The Republican health care bill is not good for our country

Our Catholic Speaker of the House, Paul Ryan, R-Wisconsin, is busy rushing a very bad health care reform bill through the House of Representatives.

The mandate to buy insurance will be eliminated. Subsidies are to be replaced by tax credits, which benefit only those who have enough income to be paying taxes.  As many as 15 million people could lose their health insurance. Heavy tax cuts will serve as a tax windfall to rich people and insurance companies at the expense of the poor. No estimate of the cost of the program has been provided, and no mechanism to pay for it has been put forth.

Medicaid expansion as currently structured will be ended. It now provides care to more than 70 million people. The coverage includes not just the poor, but elderly middle-class families that have no more money due to a major health crisis. They will likely be unable to receive long-term nursing care.

Look at what one very conservative former Congressman, Joe Scarborough of MSNBC’s “Morning Joe,” had to say about the bill.

To Scarborough it is obvious that this bill is designed to hurt the poor and thus winds up adding to inequality. He notes that “you don’t have to be a socialist” to recognize this fact. Scarborough says that income inequality is our greatest economic challenge, and passing a bill that takes insurance away from people who need it while eliminating taxes on the wealthy is not a route to dealing with that challenge. Scarborough goes on to ask what happened to Trump’s populism. Instead, he has surrounded himself with billionaires and is trying to pass legislation that makes the rich richer and the poor poorer.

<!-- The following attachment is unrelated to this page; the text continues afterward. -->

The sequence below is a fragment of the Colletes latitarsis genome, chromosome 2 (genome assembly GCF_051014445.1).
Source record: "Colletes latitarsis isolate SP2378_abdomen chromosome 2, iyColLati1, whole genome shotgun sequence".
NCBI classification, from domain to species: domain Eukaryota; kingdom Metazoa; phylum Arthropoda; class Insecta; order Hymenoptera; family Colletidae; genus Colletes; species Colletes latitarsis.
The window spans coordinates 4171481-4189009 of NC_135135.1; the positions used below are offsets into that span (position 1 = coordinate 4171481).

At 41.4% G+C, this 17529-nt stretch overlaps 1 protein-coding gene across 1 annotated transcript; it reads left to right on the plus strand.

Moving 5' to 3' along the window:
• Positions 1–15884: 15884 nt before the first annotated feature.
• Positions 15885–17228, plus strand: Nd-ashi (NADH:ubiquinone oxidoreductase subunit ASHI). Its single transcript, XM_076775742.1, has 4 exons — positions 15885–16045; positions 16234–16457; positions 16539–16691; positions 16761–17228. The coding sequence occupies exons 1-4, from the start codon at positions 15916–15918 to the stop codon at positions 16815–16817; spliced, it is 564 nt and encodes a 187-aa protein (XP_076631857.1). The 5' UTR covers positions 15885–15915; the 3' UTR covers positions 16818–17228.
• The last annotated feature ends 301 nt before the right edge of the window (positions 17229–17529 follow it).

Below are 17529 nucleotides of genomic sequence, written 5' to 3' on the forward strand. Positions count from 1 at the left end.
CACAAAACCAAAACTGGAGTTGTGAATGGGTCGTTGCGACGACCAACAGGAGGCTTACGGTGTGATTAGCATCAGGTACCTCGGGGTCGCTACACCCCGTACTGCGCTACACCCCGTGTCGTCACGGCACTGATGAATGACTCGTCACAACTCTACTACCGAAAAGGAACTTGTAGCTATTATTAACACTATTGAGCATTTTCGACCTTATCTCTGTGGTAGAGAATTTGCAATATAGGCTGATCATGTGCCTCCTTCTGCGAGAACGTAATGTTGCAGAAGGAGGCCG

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Some Republican senators are saying they will not support the bill. Sen. Susan Collins, R-Maine, calls the House bill dead on arrival in the Senate. She is concerned about the millions of people who will lose coverage under the bill. It only requires three Republican senators to say “no” in order to kill the health care bill.

Congressmen like Jim Jordan, R-Ohio, want a straight repeal. They think the plan now before Congress is too generous. They want all taxes from the original bill cut, and Medicaid expansion ended.

How do you bring these groups together? It is difficult to see how this Republican Congress can actually pass a health care reform bill. If, as they seem to be doing now, they placate conservatives and make the bill friendlier to the House Freedom Caucus, they will lose more senators. If they move toward the more moderate Senate they will be unable to get a bill through the House. A possible compromise does not seem evident.

It should also be pointed out that this bill in no way represents President Donald Trump’s rhetoric on the campaign trail. He promised his reform would cover everyone. No one would lose coverage. It was to cost less and provide better coverage. He emphasized during the campaign that we could not allow people to die in the streets.

Why do they always hurt the poor? Rep. Jason Chaffetz, R-Utah, says, “Americans have choices.” “Rather than getting that new iPhone that they just love … they should invest in their own health care.”

That rhetoric lets us know that the poor are not even being thought about when this kind of legislation is being crafted. They have developed a plan for people who have money. One has to at least have enough money to be paying taxes for a tax credit to mean something. If you are not in that category there is nothing for you.

Surely this is not the America we are becoming. Take health care away from those who need it. Give tax breaks to those who don’t need it. This bill should never become law in this country.


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